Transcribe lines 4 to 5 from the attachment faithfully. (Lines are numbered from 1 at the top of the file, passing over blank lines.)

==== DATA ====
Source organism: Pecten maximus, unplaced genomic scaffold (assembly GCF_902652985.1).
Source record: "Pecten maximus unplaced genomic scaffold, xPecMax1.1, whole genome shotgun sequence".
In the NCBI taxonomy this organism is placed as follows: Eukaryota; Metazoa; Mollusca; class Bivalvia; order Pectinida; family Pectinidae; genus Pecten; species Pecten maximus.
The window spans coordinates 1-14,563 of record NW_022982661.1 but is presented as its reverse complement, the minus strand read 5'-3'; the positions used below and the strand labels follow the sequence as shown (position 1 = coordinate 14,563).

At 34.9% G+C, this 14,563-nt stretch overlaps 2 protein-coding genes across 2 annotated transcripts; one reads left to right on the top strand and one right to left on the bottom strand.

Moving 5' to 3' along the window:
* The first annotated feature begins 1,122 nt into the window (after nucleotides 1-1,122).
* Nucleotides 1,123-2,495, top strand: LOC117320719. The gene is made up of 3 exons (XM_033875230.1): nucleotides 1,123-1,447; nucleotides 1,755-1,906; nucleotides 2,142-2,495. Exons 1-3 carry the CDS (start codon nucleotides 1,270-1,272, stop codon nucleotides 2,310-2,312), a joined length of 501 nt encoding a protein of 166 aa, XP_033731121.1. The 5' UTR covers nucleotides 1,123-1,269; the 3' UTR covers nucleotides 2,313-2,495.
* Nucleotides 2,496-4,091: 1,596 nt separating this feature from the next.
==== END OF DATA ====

The window spans coordinates 1-14,563 of record NW_022982661.1 but is presented as its reverse complement, the minus strand read 5'-3'; the positions used below and the strand labels follow the sequence as shown (position 1 = coordinate 14,563).

At 34.9% G+C, this 14,563-nt stretch overlaps 2 protein-coding genes across 2 annotated transcripts; one reads left to right on the top strand and one right to left on the bottom strand.